Why I’m Leaving My Job Mid-Year: My Reasons for Quitting

I did it today.  I took the leap.  I’m leaving my job in the middle of the year, and here are my reasons for quitting.

A person, head down on a desk, looks exasperated, as the text above them reads, "I'm Leaving My Job: My Reasons for Quitting"

Why I’m Leaving My Job: The Reasons

Having previously dealt with depression and anxiety in the workplace (which you can read about here), after one rather tumultuous year, I became very sensitive to issues with administration. I was repeatedly told I was the problem, and I was an issue. So I became hyper-critical of myself. I took everything and anything to heart, and I laid all the blame for everything that went awry at my feet.

I had never planned on leaving my job. I had thought I’d live, breathe, and die a teacher. However, the blame became a heavy weight for my shoulders to bear. And even though I was no longer with that same administrative staff, it made me especially sensitive to any issues, especially those involving administration.

I entered this particular school year, though, happier than I had been in years. I felt the most ready and relaxed, recharged, and happy to go. It is the best I had felt before the school year started in my entire career. My room was prepared well ahead of time. All my papers were copied and on my front table, ready for the first days. I was gelling.

Reasons for quitting (such as anxiety, depression, administration, abusive students, etc.) are scrawled in blue against a black background.

It All Fell Apart

Then it all fell apart. The moment the kids came and the demands started, I fell apart. Daily migraines of unconscionable pain took over. Uncertainty and insecurity swept through me. It was a daily struggle to get out of bed and go to work. Whether it was the stress of the parents, the ever-changing standards, the administrative expectations, the overwhelming paperwork, or all of the above, it had chewed away at me like a mouse on a block of cheese, and I was full of holes of insecurities and self-hatred.  

I was suffering from virtually daily migraines. My lifetime battle with depression and OCD was becoming much more challenging to manage despite my medication. Life was a struggle. So a group of people, who had my best interests at heart, intervened and decided I needed a break. Thus in mid-October, I took the remainder of the second quarter off under the FMLA act.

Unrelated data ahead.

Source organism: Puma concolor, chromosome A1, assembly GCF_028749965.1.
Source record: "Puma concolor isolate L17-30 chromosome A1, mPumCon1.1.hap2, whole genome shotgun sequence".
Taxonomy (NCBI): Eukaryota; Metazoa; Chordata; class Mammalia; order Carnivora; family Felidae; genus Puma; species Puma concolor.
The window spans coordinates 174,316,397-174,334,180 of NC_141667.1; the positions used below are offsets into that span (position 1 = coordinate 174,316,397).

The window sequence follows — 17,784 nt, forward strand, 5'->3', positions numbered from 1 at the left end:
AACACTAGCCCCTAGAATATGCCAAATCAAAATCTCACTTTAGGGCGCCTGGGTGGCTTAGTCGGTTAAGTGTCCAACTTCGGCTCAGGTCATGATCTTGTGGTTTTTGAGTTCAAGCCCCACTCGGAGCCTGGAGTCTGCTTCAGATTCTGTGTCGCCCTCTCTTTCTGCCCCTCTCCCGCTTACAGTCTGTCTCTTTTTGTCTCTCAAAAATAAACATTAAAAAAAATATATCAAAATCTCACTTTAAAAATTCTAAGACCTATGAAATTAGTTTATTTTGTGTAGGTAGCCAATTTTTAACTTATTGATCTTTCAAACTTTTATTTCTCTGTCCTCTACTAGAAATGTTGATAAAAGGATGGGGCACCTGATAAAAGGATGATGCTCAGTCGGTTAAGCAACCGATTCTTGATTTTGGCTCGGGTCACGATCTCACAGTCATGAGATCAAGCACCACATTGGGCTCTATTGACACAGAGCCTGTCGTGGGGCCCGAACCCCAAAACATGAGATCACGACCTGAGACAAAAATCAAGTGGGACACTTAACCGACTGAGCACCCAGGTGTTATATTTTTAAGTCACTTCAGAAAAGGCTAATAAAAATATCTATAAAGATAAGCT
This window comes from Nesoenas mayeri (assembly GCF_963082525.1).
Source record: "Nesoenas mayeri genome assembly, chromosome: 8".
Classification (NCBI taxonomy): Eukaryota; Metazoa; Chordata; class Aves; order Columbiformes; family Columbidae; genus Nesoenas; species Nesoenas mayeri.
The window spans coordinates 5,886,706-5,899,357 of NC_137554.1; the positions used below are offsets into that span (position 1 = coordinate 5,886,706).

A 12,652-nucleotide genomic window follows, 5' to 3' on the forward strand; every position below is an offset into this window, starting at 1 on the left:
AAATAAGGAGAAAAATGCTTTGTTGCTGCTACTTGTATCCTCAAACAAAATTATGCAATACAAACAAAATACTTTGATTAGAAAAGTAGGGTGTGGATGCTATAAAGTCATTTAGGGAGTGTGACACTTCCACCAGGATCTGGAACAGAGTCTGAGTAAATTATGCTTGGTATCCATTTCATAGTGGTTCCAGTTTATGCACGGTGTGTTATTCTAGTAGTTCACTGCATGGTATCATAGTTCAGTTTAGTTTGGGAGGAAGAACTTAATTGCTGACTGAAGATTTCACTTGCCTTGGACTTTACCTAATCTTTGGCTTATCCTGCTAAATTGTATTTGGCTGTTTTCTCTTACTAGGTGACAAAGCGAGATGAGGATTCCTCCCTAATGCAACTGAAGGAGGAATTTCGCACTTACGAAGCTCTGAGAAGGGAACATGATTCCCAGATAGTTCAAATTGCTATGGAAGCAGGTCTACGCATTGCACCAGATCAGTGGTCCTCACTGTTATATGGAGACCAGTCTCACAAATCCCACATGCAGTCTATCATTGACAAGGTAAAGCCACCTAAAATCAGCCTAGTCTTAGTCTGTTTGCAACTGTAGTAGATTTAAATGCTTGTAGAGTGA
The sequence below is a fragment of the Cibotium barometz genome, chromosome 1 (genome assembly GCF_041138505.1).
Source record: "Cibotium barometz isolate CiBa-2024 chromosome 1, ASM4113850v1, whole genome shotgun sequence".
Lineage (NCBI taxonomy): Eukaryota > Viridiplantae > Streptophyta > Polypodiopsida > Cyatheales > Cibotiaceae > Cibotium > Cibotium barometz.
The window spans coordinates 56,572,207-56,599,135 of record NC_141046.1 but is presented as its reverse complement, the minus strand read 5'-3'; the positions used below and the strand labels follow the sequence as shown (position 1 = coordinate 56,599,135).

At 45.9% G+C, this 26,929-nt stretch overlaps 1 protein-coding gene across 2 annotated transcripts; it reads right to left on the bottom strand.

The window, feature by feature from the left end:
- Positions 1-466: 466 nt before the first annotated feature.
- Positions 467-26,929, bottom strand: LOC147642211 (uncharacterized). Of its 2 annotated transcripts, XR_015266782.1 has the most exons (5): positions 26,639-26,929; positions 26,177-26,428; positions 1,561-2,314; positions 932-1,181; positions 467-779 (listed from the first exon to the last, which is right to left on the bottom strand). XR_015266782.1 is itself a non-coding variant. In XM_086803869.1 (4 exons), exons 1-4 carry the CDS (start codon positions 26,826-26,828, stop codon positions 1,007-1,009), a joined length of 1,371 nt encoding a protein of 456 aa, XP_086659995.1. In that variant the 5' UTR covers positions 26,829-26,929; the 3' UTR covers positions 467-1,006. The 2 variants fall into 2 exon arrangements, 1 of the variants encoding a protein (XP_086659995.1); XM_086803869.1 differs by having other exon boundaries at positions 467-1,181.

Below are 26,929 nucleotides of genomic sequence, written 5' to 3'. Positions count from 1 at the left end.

The Process

The next six weeks were a gigantic blessing.  I went from having six migraines per week to having two in 6 weeks.  That in itself was a life-changing event.  Yet, on top of that, my family told me they’d never seen me smile so much.  I was investing in myself and exploring my passions and hobbies, and I finally felt awake and alive again.  It was so rejuvenating.

So after two months (November and December) without a paycheck and living off my husband’s salary while dealing with two catastrophes (a broken sewer pipe and a pet needing emergency surgery) as well as the holidays, we decided we could take the leap. I could leave my job and invest in myself and do what I needed to be happy.

I Feel Happily Irresponsible Leaving My Job Mid-Year

Then just before winter break, my husband and I made the big decision. I wanted to give my administrator as much notice as possible, so around December 1, I went to school for a visit. It was then that I let my principal know I would not be returning in January. I was officially leaving my job. My reasons were my health, sanity, family, and the cost of the effort involved.

So I quit my job mid-year to stay home, take care of myself, and nurture my spirit and soul.  As I told my husband when I walked back to my car and promptly got on my cell phone, “I feel happily irresponsible.” It was the most incredible feeling I had had in years.

Investing in Myself

Leaving my job is a little scary, or should I say exhilarating, but I know it also isn’t carved in stone.  Things change, life goes on, and if need be, I can be a “breadwinner” again. But until that time, I’m taking some time to better myself, develop my passions, and do what I love.

The Colorado Classroom Signature - Brittany


1 thought on “Why I’m Leaving My Job Mid-Year: My Reasons for Quitting”

  1. You have done something that is very difficult for most people to do. I am now retired, but when I was younger, there were many times when I had to just walk away. It was difficult to do. I am happy for you.

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